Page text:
When asked if that was sufficient, he paused. "What I would say is, the Mark 1 is still a little more susceptible to an accident that would result in a loss of containment."
ABC News asked GE for more detail about how the company responded to critiques of its Mark 1 design. GE spokesman Michael Tetuan said in an email that, over the past 40 years, the company has made several modifications to its Mark 1 reactors in the U.S., including installing "quenchers" and fortifying the steel structures "to accommodate the loads that were generated." He said that GE's responses to modifications ordered by the Nuclear Regulatory Commission were also shared with the Japanese nuclear industry.
Bridenbaugh told ABC News that he is watching the events in Japan with a mix of anxiety and deep reflection. Many years have passed since he and fellow GE colleagues Gregory C Minor and Richard B. Hubbard publicly resigned, joined the anti-nuclear movement, and became known as the "GE Three."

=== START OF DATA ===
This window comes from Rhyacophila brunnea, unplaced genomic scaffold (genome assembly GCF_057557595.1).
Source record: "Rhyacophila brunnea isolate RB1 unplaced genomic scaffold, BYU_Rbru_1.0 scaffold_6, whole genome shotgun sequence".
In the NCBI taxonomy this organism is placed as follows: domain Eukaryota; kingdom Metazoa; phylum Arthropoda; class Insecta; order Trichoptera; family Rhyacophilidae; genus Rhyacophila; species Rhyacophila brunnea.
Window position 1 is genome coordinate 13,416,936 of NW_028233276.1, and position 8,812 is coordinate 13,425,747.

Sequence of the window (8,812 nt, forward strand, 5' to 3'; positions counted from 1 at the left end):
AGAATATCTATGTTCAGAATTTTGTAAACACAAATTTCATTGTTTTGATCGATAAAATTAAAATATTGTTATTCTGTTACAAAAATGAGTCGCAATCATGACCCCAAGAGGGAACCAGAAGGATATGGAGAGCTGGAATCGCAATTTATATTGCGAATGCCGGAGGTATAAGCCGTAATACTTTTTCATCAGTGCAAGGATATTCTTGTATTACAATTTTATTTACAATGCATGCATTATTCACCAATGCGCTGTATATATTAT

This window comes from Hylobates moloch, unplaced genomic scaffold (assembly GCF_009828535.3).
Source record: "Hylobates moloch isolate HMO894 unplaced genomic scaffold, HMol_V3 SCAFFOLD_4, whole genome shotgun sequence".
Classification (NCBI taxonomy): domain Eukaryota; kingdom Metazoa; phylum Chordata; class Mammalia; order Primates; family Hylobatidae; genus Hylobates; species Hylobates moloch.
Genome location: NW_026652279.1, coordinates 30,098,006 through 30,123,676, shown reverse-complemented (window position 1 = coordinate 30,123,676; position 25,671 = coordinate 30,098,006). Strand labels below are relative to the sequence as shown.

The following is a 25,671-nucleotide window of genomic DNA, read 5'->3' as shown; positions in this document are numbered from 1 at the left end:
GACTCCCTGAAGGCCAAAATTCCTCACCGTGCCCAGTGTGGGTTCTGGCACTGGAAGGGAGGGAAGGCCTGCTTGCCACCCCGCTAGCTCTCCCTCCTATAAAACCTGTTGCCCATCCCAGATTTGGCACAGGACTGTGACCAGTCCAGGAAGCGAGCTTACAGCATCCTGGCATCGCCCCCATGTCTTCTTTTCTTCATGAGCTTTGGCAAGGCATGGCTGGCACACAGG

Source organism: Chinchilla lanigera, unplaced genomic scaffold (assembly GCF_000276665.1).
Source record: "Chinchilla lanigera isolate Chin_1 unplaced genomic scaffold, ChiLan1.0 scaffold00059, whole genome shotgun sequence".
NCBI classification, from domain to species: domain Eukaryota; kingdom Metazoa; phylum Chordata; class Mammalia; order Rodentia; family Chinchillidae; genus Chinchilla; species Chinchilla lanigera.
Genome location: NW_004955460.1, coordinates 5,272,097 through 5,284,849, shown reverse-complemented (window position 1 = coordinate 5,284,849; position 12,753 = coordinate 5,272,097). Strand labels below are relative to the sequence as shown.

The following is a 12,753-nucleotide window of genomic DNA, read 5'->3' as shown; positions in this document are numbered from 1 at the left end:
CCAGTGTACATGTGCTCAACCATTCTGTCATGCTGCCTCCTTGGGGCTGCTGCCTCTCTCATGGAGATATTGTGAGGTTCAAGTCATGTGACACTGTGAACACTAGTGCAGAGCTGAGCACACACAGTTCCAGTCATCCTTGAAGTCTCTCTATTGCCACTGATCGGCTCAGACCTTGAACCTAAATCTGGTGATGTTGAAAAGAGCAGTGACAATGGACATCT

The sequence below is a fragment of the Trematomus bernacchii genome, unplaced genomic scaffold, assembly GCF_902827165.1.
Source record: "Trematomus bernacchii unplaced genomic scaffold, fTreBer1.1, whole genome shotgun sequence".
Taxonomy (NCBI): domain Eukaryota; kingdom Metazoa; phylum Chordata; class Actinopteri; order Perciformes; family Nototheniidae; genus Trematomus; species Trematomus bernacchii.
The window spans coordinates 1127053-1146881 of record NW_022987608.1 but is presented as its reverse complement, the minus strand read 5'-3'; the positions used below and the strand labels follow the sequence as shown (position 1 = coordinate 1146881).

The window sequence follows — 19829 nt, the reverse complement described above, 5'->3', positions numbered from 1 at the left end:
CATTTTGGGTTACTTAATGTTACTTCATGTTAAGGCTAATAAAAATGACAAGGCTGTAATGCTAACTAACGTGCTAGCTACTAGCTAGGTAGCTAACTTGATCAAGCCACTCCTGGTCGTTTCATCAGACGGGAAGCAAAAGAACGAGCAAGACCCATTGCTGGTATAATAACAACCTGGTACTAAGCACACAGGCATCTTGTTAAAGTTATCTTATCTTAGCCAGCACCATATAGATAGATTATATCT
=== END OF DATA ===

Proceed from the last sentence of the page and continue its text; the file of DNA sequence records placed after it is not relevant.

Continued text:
Undoubtedly, he said, the containment structures at that Fukushima Daiichi plant are facing significant amounts of pressure -- and testing the very questions he was studying on paper more than three decades earlier. While he knew then that the Mark 1 had design limits, he said, no one knows now whether those limits will be surpassed.